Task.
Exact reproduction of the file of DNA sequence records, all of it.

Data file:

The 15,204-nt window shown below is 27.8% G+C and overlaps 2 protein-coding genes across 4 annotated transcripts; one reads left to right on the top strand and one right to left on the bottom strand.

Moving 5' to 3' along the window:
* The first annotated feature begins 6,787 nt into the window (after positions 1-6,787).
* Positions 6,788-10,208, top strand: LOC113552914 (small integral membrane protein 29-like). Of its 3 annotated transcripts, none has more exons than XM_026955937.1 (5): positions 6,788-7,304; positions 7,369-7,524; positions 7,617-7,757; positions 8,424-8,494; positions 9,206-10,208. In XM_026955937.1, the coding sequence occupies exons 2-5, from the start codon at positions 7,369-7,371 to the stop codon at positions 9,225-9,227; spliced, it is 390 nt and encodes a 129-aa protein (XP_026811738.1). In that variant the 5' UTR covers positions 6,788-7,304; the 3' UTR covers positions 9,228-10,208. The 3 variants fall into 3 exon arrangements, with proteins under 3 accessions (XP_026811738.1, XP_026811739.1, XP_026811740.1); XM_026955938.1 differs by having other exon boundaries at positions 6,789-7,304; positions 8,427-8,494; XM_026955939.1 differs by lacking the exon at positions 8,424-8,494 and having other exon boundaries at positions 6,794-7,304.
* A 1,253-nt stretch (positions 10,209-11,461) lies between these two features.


The 15,204-nt window shown below is 27.8% G+C and overlaps 2 protein-coding genes across 4 annotated transcripts; one reads left to right on the top strand and one right to left on the bottom strand.

Moving 5' to 3' along the window:
* The first annotated feature begins 6,787 nt into the window (after positions 1-6,787).
* Positions 6,788-10,208, top strand: LOC113552914 (small integral membrane protein 29-like). Of its 3 annotated transcripts, none has more exons than XM_026955937.1 (5): positions 6,788-7,304; positions 7,369-7,524; positions 7,617-7,757; positions 8,424-8,494; positions 9,206-10,208. In XM_026955937.1, the coding sequence occupies exons 2-5, from the start codon at positions 7,369-7,371 to the stop codon at positions 9,225-9,227; spliced, it is 390 nt and encodes a 129-aa protein (XP_026811738.1). In that variant the 5' UTR covers positions 6,788-7,304; the 3' UTR covers positions 9,228-10,208. The 3 variants fall into 3 exon arrangements, with proteins under 3 accessions (XP_026811738.1, XP_026811739.1, XP_026811740.1); XM_026955938.1 differs by having other exon boundaries at positions 6,789-7,304; positions 8,427-8,494; XM_026955939.1 differs by lacking the exon at positions 8,424-8,494 and having other exon boundaries at positions 6,794-7,304.
* A 1,253-nt stretch (positions 10,209-11,461) lies between these two features.